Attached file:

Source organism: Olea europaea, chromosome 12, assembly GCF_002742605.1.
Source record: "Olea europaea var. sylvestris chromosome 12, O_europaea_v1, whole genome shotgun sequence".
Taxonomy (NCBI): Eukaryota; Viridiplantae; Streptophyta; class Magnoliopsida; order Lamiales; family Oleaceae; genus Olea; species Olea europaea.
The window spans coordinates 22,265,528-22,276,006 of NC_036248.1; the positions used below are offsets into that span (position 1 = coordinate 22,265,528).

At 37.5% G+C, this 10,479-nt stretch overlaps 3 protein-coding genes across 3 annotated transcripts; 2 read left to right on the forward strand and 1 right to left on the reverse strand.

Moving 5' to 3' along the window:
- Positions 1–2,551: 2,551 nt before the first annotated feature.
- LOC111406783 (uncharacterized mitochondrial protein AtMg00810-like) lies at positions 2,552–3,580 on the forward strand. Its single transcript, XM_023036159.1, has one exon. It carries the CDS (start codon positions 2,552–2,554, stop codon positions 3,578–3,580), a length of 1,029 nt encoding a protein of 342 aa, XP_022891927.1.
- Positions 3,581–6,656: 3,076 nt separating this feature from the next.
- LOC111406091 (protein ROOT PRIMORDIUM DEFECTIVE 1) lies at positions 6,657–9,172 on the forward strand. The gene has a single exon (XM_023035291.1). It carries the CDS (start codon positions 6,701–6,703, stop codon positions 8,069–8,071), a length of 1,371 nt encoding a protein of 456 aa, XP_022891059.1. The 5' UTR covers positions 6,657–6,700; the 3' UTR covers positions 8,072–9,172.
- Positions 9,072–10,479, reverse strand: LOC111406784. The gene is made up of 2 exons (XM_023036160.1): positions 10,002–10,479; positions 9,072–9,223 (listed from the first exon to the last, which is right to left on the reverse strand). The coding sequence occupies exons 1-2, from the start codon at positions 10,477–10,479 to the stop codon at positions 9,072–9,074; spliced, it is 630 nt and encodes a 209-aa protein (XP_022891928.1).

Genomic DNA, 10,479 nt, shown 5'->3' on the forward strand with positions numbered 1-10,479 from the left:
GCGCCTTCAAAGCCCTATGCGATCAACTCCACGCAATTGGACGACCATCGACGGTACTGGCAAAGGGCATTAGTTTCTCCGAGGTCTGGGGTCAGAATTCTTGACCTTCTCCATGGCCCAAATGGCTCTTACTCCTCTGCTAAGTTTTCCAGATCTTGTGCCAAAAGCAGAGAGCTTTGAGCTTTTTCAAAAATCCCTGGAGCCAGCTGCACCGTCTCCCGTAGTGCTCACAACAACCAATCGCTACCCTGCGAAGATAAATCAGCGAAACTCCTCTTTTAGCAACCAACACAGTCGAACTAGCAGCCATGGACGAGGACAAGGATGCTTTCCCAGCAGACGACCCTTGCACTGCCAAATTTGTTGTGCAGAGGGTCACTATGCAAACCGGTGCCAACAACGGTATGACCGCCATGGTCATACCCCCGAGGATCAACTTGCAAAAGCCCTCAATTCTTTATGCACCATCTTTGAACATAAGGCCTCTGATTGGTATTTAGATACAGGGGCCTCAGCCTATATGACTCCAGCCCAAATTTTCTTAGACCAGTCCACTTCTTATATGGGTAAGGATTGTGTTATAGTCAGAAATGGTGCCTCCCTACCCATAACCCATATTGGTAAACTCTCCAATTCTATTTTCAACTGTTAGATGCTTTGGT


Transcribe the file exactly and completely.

Source organism: Olea europaea, chromosome 12, assembly GCF_002742605.1.
Source record: "Olea europaea var. sylvestris chromosome 12, O_europaea_v1, whole genome shotgun sequence".
Taxonomy (NCBI): Eukaryota; Viridiplantae; Streptophyta; class Magnoliopsida; order Lamiales; family Oleaceae; genus Olea; species Olea europaea.
The window spans coordinates 22,265,528-22,276,006 of NC_036248.1; the positions used below are offsets into that span (position 1 = coordinate 22,265,528).

At 37.5% G+C, this 10,479-nt stretch overlaps 3 protein-coding genes across 3 annotated transcripts; 2 read left to right on the forward strand and 1 right to left on the reverse strand.

Moving 5' to 3' along the window:
- Positions 1–2,551: 2,551 nt before the first annotated feature.
- LOC111406783 (uncharacterized mitochondrial protein AtMg00810-like) lies at positions 2,552–3,580 on the forward strand. Its single transcript, XM_023036159.1, has one exon. It carries the CDS (start codon positions 2,552–2,554, stop codon positions 3,578–3,580), a length of 1,029 nt encoding a protein of 342 aa, XP_022891927.1.
- Positions 3,581–6,656: 3,076 nt separating this feature from the next.
- LOC111406091 (protein ROOT PRIMORDIUM DEFECTIVE 1) lies at positions 6,657–9,172 on the forward strand. The gene has a single exon (XM_023035291.1). It carries the CDS (start codon positions 6,701–6,703, stop codon positions 8,069–8,071), a length of 1,371 nt encoding a protein of 456 aa, XP_022891059.1. The 5' UTR covers positions 6,657–6,700; the 3' UTR covers positions 8,072–9,172.
- Positions 9,072–10,479, reverse strand: LOC111406784. The gene is made up of 2 exons (XM_023036160.1): positions 10,002–10,479; positions 9,072–9,223 (listed from the first exon to the last, which is right to left on the reverse strand). The coding sequence occupies exons 1-2, from the start codon at positions 10,477–10,479 to the stop codon at positions 9,072–9,074; spliced, it is 630 nt and encodes a 209-aa protein (XP_022891928.1).

Genomic DNA, 10,479 nt, shown 5'->3' on the forward strand with positions numbered 1-10,479 from the left:
GCGCCTTCAAAGCCCTATGCGATCAACTCCACGCAATTGGACGACCATCGACGGTACTGGCAAAGGGCATTAGTTTCTCCGAGGTCTGGGGTCAGAATTCTTGACCTTCTCCATGGCCCAAATGGCTCTTACTCCTCTGCTAAGTTTTCCAGATCTTGTGCCAAAAGCAGAGAGCTTTGAGCTTTTTCAAAAATCCCTGGAGCCAGCTGCACCGTCTCCCGTAGTGCTCACAACAACCAATCGCTACCCTGCGAAGATAAATCAGCGAAACTCCTCTTTTAGCAACCAACACAGTCGAACTAGCAGCCATGGACGAGGACAAGGATGCTTTCCCAGCAGACGACCCTTGCACTGCCAAATTTGTTGTGCAGAGGGTCACTATGCAAACCGGTGCCAACAACGGTATGACCGCCATGGTCATACCCCCGAGGATCAACTTGCAAAAGCCCTCAATTCTTTATGCACCATCTTTGAACATAAGGCCTCTGATTGGTATTTAGATACAGGGGCCTCAGCCTATATGACTCCAGCCCAAATTTTCTTAGACCAGTCCACTTCTTATATGGGTAAGGATTGTGTTATAGTCAGAAATGGTGCCTCCCTACCCATAACCCATATTGGTAAACTCTCCAATTCTATTTTCAACTGTTAGATGCTTTGGT